If you have never sampled winter squash soup, you should make a new year’s resolution to make a batch.  It is super versatile—as appropriate for a simple lunch as it is as a first course at an elegant dinner party.   And although I have never tracked such things, I feel confident in stating that, with the exception of chocolate desserts, this soup is the single most often special-requested dish for my private dinner service.  Almost everyone is familiar with it; and among those who have sampled it, it seems to be universally loved.  I think you could even say it has acquired the status of a modern-day comfort food…which is probably another reasons that it was the perfect thing for my lunch today. 

Cream of Roasted Winter Squash

3 T. unsalted butter
1 1/2 T. honey
2 1/2 to 3 lbs. Winter Squash (I prefer Butternut, but any winter squashAcorn, Kabocha, Hubbard, etc...or a mix—will be delicious)
1 head of garlic
1/4 cup olive oil or unsalted butter
2 medium onions, chopped (about 1 lb. total weight)
2 T. chopped rosemary
1 1/2 to 2 quarts chicken stock or canned low-salt broth
1 cup heavy cream (optional)
Salt, Pepper and Nutmeg

Preheat oven to 375°.  Combine the butter and the honey in a small saucepan.  Heat until the butter is melted and the mixture is homogenous.  Set aside.

If using butternut squash or other easy to peel squash, peel and seed the squash.  Cut into large chunks.  Place in a bowl and drizzle with the honey/butter mixture.  Toss to coat and season with salt & pepper.  Spread on a rimmed baking sheet. 

If using Acorn, Carnival…or other difficult to peel squash, halve the squash.  Scoop out the seeds and discard.  Place the squash on a baking sheet and season with salt and pepper and brush with the butter and honey mixture—drizzle any extra into the cavities.

Slice the top off of the head of garlic.  Place the garlic on a square of aluminum foil and drizzle the cut surface with a bit of olive oil.  Wrap the foil up and around the garlic; twist the foil to form a sealed “packet”.  Place the sheet pan of squash and the packet of garlic in the oven.  Roast until the squash is tender and the garlic is soft—about 40 minutes for the garlic and an hour or so for the squash.  (If you have peeled and cut the squash, turn the chunks occasionally to make sure they are  caramelizing evenly and aren't burning.)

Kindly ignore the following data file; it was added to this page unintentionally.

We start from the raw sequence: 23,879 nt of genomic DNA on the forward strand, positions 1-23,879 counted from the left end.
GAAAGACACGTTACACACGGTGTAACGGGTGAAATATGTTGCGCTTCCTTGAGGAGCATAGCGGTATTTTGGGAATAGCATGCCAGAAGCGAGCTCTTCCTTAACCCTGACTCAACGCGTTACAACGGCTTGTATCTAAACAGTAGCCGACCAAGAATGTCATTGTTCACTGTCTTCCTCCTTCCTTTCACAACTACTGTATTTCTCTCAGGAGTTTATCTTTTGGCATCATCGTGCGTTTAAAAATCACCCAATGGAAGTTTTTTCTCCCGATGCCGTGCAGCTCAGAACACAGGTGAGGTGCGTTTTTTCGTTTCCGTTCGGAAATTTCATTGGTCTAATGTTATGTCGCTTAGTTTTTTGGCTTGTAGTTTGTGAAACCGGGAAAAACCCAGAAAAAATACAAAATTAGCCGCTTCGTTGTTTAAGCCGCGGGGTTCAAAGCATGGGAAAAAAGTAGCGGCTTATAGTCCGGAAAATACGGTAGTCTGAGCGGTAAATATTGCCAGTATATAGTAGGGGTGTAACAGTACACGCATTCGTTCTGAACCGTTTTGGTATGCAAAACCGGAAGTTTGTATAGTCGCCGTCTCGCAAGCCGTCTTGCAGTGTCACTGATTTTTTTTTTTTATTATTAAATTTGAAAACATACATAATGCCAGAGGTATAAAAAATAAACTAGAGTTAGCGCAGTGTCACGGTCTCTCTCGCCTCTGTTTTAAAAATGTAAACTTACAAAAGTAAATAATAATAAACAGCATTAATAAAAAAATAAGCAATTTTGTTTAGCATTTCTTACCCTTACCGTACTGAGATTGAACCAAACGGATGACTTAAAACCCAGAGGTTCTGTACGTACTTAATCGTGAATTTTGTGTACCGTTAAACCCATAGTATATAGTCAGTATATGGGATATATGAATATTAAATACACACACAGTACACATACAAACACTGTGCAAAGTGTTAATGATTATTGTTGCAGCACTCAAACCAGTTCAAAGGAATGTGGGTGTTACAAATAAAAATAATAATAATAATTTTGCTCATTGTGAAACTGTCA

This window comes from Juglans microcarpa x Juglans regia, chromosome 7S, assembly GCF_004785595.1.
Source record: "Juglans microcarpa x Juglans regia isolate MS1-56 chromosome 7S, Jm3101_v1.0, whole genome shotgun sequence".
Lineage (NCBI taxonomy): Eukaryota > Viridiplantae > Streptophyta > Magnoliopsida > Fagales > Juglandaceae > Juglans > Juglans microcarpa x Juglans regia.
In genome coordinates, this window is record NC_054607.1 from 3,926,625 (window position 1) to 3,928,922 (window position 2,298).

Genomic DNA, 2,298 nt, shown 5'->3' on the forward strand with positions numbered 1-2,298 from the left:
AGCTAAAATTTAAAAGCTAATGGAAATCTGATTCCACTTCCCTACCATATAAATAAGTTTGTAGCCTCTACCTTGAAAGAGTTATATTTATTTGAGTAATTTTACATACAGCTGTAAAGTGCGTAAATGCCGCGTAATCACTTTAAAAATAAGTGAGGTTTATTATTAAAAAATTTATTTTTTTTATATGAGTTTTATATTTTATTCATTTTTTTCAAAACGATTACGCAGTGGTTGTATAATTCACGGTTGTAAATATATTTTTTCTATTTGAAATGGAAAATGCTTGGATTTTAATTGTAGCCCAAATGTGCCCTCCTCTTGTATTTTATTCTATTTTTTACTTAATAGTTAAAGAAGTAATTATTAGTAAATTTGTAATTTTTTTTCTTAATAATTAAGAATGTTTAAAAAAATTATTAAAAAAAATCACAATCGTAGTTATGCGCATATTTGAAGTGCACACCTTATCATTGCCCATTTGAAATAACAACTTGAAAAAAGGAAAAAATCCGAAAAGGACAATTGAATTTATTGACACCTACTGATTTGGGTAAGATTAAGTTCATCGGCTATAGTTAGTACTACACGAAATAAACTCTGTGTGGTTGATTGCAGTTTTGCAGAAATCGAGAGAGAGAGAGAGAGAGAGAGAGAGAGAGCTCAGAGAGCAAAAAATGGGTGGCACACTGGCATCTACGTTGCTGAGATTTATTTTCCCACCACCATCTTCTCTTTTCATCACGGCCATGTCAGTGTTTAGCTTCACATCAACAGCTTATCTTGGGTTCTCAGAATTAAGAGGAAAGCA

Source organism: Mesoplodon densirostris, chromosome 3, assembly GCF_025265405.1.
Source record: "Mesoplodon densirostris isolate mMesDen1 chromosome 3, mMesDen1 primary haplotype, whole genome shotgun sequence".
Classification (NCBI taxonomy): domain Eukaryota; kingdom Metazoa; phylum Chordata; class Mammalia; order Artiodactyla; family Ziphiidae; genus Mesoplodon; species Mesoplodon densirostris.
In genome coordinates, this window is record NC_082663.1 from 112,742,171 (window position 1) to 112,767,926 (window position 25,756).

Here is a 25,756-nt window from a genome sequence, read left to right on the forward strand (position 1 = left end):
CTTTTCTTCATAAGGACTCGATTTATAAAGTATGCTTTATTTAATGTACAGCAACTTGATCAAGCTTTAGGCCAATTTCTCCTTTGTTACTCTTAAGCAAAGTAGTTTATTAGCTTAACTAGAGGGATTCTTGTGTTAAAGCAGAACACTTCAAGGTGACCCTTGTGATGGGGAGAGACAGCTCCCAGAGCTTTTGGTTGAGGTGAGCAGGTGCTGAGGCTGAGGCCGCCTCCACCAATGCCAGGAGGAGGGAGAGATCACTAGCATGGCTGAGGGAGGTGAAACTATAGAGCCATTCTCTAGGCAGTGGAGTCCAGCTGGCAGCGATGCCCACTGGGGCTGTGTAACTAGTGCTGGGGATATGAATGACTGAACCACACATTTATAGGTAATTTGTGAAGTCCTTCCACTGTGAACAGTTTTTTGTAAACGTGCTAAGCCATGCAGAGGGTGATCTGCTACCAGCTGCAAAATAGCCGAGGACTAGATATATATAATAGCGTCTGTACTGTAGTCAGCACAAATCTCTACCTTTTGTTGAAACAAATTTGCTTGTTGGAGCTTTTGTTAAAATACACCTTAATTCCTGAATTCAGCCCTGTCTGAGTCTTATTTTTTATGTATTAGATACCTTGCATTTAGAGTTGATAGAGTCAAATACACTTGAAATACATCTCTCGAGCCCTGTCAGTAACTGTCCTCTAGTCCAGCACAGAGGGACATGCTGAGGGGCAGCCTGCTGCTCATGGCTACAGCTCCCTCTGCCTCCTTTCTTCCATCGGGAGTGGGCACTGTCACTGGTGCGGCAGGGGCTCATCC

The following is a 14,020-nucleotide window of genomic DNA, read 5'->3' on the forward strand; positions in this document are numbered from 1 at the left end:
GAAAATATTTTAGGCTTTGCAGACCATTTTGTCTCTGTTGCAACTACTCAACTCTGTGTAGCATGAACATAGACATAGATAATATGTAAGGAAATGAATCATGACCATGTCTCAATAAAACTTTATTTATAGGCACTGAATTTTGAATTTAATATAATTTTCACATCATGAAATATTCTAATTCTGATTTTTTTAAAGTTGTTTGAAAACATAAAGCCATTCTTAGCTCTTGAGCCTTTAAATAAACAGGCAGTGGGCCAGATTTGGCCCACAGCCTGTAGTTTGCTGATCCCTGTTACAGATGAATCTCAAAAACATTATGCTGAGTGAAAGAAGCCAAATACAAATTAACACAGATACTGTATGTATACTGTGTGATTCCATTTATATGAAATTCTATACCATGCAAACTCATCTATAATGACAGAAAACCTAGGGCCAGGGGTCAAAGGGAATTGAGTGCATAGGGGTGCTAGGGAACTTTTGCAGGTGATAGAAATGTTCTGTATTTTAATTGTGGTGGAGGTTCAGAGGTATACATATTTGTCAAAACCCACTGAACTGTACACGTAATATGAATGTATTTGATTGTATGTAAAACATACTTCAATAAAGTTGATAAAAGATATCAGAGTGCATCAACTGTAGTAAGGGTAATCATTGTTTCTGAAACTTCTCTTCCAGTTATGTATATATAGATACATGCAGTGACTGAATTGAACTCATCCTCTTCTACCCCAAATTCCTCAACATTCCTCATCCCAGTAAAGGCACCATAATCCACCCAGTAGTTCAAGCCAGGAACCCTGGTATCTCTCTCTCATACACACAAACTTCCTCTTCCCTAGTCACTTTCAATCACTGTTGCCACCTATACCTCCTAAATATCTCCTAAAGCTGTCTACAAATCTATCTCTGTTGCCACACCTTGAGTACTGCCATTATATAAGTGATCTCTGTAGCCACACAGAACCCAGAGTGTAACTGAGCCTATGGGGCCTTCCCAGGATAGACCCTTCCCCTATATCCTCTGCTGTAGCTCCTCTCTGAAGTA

While the squash roasts, heat the butter or olive oil in a large saucepan/stock pot over medium heat.  Add the onions and herbs.  Sweat until very tender, translucent and beginning to caramelize (this will take a half hour or more).   Add 6 cups of stock.  If necessary, scoop the flesh of the squash.  If the squash was peeled before roasting, deglaze the sheet pan with a bit of water or broth.  Squeeze the garlic out of its papery skins and add it to the pot along with the roasted squash flesh and any pan deglazings.  Bring the soup to a boil and simmer gently for 10 to 15 minutes to allow the flavors to blend.  Purée the soup, adding more stock if it is too thick.   Pass through a fine meshed strainer for the most velvety texture.  If a richer soup is desired, add the heavy cream.  Season to taste with salt, pepper and nutmeg.  Serve hot.  Makes 2 1/2 to 3 quarts soup.

(Recipe adapted from The Tra Vigne Cookbook by Michael Chiarello)

  • Substitute sage for rosemary
  • Follow Suzanne Goin’s lead in Sunday Suppers at Lucques and add a chopped head of fennel to the onions, along with a tablespoon of fennel seed.  Substitute fresh thyme for the rosemary.

Topped with toasted pumpkin seeds
 and served with sliced apples and brown soda bread.